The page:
Alan Warner author of The Man Who Walks

Alan Warner author of The Man Who Walks

“It’s very hard as I want to do justice to Alan’s book. I love it and that was why we wanted to adapt it in the first place. But we also need to realise it cinematically, and that often means taking liberties with the text. John Hodge told me when he adapted Trainspotting that he loved the book and found it hard to let go of some his favourite parts. I feel the same way. I have to keep remembering that Alan wrote it as a book not for the screen. Thankfully, he’s a very good friend and has been greatly supportive of the project.

“Novel writing is lonely and I’m a social animal by nature. You get a chance to collaborate with others when you work on a screenplay. Film-making is a collaborative art and that’s why I love it. I couldn’t NOT write books, but I couldn’t JUST write them.” But behind all this writing there lies the business push to get the work into the public consciousness. “Promotion is part of the writers work that is both very grim and absolutely essential. Writers love to create but hate to sell, although it’s such an important part of the job. I’ve a new and very dynamic publisher in France, which is publishing Porno and Bedroom Secrets at the same time, so I had to talk about both those books. It’s strange to discuss work, which is very old to you, and you must try to be graceful when you hear the same questions asked over and over, all week.

The business of promotion

“Basically I spent five days in a Paris hotel bar talking to a different print journalist every hour, broken up by the odd visit to a TV or Radio studio. To be fair, there was the big, long lunches that the French love, but when in Paris you really want to hit the museums, bars, cafes and shops. However, it’s hard being so constrained when you’re in such a vibrant metropolis.” It’s difficult to see then how a novel can take shape if a writer is forever promoting past work, penning another and then starting the cycle over. When is there time for new ideas to fester, be born and grow from the embryonic stages? Perhaps these ideas are always with writers, stewing and developing as they go about their own lives. Except what is special about Welsh is that his extraordinary ideas seem to come from ordinary behaviours around penning the novel. “I tend to rise early, work a hard morning, then take most afternoons off, alternating between going to the gym or for a swim and relaxing in the cinema. At night I just hang out or do a lot of reading. I love to read; a good book is the best way to relax. I travel a great deal; the beauty of writing is that you can do it anywhere with a laptop. In the last three months of 2007 I was in Bogotá, Cartagena, Chicago, Miami, Dublin, Paris and Edinburgh and I’ve mixed work and relaxation.”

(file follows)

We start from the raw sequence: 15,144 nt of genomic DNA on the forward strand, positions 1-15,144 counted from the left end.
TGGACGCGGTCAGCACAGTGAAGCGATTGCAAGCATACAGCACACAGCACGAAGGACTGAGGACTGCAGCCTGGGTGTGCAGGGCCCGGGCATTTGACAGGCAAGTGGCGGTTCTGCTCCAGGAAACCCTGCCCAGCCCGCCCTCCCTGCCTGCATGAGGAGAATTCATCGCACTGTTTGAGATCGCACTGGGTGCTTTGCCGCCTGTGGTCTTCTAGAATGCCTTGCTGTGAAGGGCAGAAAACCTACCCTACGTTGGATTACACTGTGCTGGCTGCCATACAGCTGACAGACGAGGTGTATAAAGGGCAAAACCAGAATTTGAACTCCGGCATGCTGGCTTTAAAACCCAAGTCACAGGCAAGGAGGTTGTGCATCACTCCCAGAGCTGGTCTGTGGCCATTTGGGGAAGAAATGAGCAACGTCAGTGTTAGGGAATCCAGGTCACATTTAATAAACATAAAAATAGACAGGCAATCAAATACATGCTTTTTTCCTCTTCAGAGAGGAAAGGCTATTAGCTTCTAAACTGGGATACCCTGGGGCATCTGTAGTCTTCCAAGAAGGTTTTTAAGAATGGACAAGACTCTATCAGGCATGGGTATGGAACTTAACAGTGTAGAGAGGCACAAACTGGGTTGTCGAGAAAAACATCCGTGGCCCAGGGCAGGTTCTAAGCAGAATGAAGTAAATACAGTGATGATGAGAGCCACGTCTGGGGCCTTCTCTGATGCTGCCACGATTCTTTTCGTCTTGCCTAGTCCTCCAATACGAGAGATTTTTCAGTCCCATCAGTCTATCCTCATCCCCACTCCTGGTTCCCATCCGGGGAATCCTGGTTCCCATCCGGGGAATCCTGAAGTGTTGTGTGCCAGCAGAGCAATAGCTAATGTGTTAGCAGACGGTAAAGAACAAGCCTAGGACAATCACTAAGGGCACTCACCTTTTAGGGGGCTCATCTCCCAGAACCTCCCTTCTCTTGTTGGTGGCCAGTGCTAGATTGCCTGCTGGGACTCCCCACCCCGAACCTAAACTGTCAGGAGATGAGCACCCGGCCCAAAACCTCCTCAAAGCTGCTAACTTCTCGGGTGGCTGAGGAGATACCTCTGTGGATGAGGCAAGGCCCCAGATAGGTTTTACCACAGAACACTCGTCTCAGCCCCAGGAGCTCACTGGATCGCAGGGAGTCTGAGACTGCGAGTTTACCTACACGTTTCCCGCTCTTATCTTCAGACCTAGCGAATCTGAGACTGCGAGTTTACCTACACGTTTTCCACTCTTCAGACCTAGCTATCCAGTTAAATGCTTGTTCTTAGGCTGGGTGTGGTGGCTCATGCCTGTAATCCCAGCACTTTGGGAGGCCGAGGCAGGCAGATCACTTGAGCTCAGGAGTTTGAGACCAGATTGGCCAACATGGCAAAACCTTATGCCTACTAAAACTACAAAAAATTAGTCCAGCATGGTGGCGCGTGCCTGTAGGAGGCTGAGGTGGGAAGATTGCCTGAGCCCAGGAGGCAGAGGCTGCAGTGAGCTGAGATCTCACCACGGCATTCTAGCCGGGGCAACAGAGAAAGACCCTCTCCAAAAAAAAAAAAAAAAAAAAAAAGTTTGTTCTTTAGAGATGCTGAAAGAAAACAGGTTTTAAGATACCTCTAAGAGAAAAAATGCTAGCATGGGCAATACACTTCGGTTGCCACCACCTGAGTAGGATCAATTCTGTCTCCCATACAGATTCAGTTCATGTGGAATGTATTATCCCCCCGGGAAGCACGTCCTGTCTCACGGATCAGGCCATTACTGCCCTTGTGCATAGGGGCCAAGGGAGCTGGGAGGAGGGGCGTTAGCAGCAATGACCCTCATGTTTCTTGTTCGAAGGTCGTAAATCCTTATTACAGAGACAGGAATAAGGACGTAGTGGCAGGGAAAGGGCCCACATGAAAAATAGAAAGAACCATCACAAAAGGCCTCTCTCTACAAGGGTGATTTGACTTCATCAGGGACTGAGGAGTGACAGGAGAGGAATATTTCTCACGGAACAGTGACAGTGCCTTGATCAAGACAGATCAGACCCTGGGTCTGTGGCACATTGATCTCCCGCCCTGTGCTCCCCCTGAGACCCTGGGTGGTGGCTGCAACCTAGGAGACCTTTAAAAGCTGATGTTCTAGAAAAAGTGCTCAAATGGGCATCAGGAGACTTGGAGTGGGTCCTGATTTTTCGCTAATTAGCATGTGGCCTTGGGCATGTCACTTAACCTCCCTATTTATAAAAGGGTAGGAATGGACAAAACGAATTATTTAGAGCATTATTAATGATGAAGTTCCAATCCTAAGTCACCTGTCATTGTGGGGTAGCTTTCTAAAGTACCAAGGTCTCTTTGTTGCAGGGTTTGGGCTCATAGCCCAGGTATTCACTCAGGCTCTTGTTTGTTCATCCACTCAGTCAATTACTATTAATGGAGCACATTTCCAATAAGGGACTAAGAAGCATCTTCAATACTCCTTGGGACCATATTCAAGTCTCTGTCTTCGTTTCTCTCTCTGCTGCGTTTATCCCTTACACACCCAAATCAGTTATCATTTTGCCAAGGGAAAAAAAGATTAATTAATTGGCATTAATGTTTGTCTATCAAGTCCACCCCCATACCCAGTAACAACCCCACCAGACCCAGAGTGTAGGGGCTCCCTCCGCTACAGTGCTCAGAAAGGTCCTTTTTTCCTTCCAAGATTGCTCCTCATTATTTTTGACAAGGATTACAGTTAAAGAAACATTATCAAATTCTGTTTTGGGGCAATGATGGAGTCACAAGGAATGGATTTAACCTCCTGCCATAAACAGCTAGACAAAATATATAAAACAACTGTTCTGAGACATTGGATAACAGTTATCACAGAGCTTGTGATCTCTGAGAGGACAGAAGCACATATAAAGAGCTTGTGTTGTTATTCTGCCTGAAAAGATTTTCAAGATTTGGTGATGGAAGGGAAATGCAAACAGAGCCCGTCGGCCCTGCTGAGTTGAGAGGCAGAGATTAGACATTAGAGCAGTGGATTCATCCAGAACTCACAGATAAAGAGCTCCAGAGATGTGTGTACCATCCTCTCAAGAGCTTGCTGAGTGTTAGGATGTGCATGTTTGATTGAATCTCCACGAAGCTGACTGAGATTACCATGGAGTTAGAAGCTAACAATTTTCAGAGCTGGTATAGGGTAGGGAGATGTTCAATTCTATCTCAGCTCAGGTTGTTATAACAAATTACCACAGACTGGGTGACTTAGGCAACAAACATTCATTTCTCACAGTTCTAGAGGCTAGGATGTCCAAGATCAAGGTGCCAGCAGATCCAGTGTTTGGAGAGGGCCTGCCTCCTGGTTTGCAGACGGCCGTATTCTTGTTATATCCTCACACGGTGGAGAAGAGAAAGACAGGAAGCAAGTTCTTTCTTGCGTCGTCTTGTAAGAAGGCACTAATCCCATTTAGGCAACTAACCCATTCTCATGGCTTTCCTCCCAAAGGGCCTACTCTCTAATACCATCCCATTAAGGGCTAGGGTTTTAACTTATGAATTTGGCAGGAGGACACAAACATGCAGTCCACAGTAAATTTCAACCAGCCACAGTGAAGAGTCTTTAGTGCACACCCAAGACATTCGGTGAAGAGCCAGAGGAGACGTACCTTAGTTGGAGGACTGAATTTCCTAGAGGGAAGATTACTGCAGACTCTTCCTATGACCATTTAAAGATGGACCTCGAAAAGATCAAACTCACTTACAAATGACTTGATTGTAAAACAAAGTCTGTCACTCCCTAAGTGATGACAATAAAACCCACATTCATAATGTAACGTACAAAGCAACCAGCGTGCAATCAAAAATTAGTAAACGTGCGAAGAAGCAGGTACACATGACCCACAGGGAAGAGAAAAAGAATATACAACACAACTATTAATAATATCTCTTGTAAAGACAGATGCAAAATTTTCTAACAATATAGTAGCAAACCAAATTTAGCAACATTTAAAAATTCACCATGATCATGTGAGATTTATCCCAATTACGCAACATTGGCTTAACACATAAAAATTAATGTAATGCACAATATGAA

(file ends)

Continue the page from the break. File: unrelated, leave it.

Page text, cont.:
With the picture painted of a writer’s life being busy and relaxing all at the same time, as schizophrenic as this writer’s literature itself is, horrific and enlightening, what’s the best piece of advice Welsh can give budding writers? “Finish the piece of work. Don’t just send in the odd chapter. Finish it! And, most of all, stick it away for six months before you send it off to a publisher or agent. I wrote one novel I thought was great then my publisher told me that it was a pile of shite. When I looked at it six months later, it wasn’t even as good as that. But you tend to get blinded; the emotional investment you make in your writing is crazy and can kill the critic in you. Write as an artist, with freedom and unselfconscious inhibition, then stick it away for a bit, then go back to it as a cynical, anal, repressed critic.”

Crime is out now through Vintage

If you can spare three quarters of an hour to watch the below video, your patience will be rewarded as before your eyes Welsh goes into even more detail about his new book during an interview for Google Books:

Words: Dean Samways